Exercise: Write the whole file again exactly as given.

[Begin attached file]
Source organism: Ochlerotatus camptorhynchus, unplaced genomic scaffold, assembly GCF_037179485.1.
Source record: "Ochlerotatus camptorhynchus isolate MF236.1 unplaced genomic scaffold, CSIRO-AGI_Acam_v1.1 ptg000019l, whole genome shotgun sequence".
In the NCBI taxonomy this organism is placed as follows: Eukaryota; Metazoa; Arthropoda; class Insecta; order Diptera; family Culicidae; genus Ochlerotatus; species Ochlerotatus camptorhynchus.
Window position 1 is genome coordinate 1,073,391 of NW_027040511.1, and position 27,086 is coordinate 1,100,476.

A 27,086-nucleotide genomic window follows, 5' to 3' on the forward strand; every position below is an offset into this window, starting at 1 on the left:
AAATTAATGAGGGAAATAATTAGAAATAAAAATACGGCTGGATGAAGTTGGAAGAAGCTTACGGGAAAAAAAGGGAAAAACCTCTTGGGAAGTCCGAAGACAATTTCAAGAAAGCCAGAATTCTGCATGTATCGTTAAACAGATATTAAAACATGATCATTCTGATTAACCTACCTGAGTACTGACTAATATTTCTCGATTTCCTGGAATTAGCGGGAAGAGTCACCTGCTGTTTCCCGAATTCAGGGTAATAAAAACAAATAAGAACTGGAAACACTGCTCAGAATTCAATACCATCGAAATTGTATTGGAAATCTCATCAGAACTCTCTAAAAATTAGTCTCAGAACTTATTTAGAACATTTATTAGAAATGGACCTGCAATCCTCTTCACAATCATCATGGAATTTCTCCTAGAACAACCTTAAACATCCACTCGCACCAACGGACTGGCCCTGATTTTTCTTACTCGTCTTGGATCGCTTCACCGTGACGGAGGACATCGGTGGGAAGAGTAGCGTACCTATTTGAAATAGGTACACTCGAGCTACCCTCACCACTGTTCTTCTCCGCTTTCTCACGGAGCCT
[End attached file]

Source organism: Ochlerotatus camptorhynchus, unplaced genomic scaffold, assembly GCF_037179485.1.
Source record: "Ochlerotatus camptorhynchus isolate MF236.1 unplaced genomic scaffold, CSIRO-AGI_Acam_v1.1 ptg000019l, whole genome shotgun sequence".
In the NCBI taxonomy this organism is placed as follows: Eukaryota; Metazoa; Arthropoda; class Insecta; order Diptera; family Culicidae; genus Ochlerotatus; species Ochlerotatus camptorhynchus.
Window position 1 is genome coordinate 1,073,391 of NW_027040511.1, and position 27,086 is coordinate 1,100,476.

A 27,086-nucleotide genomic window follows, 5' to 3' on the forward strand; every position below is an offset into this window, starting at 1 on the left:
AAATTAATGAGGGAAATAATTAGAAATAAAAATACGGCTGGATGAAGTTGGAAGAAGCTTACGGGAAAAAAAGGGAAAAACCTCTTGGGAAGTCCGAAGACAATTTCAAGAAAGCCAGAATTCTGCATGTATCGTTAAACAGATATTAAAACATGATCATTCTGATTAACCTACCTGAGTACTGACTAATATTTCTCGATTTCCTGGAATTAGCGGGAAGAGTCACCTGCTGTTTCCCGAATTCAGGGTAATAAAAACAAATAAGAACTGGAAACACTGCTCAGAATTCAATACCATCGAAATTGTATTGGAAATCTCATCAGAACTCTCTAAAAATTAGTCTCAGAACTTATTTAGAACATTTATTAGAAATGGACCTGCAATCCTCTTCACAATCATCATGGAATTTCTCCTAGAACAACCTTAAACATCCACTCGCACCAACGGACTGGCCCTGATTTTTCTTACTCGTCTTGGATCGCTTCACCGTGACGGAGGACATCGGTGGGAAGAGTAGCGTACCTATTTGAAATAGGTACACTCGAGCTACCCTCACCACTGTTCTTCTCCGCTTTCTCACGGAGCCT